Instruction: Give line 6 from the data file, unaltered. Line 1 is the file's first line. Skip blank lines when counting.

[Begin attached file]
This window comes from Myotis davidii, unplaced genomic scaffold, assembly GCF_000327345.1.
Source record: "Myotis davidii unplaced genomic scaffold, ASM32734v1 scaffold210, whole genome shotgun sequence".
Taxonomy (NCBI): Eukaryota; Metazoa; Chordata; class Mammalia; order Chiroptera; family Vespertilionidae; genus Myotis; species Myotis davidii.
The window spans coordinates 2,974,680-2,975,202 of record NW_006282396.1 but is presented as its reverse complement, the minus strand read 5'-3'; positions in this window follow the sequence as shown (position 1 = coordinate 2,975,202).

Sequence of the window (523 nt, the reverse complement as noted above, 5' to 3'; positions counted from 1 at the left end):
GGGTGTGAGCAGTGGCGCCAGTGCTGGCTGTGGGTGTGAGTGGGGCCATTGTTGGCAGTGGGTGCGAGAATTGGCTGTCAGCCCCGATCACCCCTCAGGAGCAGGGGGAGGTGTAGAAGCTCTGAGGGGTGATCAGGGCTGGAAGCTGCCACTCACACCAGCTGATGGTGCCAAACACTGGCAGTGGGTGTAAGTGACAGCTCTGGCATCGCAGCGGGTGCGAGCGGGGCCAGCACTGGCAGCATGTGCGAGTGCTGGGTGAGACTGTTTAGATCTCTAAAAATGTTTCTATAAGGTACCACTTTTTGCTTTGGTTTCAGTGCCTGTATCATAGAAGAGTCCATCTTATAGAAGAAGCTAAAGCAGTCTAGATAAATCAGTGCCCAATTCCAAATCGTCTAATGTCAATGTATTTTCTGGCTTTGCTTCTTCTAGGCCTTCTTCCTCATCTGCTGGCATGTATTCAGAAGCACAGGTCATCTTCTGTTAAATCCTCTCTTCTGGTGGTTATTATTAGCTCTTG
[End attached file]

GGGTGTGAGCAGTGGCGCCAGTGCTGGCTGTGGGTGTGAGTGGGGCCATTGTTGGCAGTGGGTGCGAGAATTGGCTGTCAGCCCCGATCACCCCTCAGGAGCAGGGGGAGGTGTAGAAGCTCTGAGGGGTGATCAGGGCTGGAAGCTGCCACTCACACCAGCTGATGGTGCCAAACACTGGCAGTGGGTGTAAGTGACAGCTCTGGCATCGCAGCGGGTGCGAGCGGGGCCAGCACTGGCAGCATGTGCGAGTGCTGGGTGAGACTGTTTAGATCTCTAAAAATGTTTCTATAAGGTACCACTTTTTGCTTTGGTTTCAGTGCCTGTATCATAGAAGAGTCCATCTTATAGAAGAAGCTAAAGCAGTCTAGATAAATCAGTGCCCAATTCCAAATCGTCTAATGTCAATGTATTTTCTGGCTTTGCTTCTTCTAGGCCTTCTTCCTCATCTGCTGGCATGTATTCAGAAGCACAGGTCATCTTCTGTTAAATCCTCTCTTCTGGTGGTTATTATTAGCTCTTG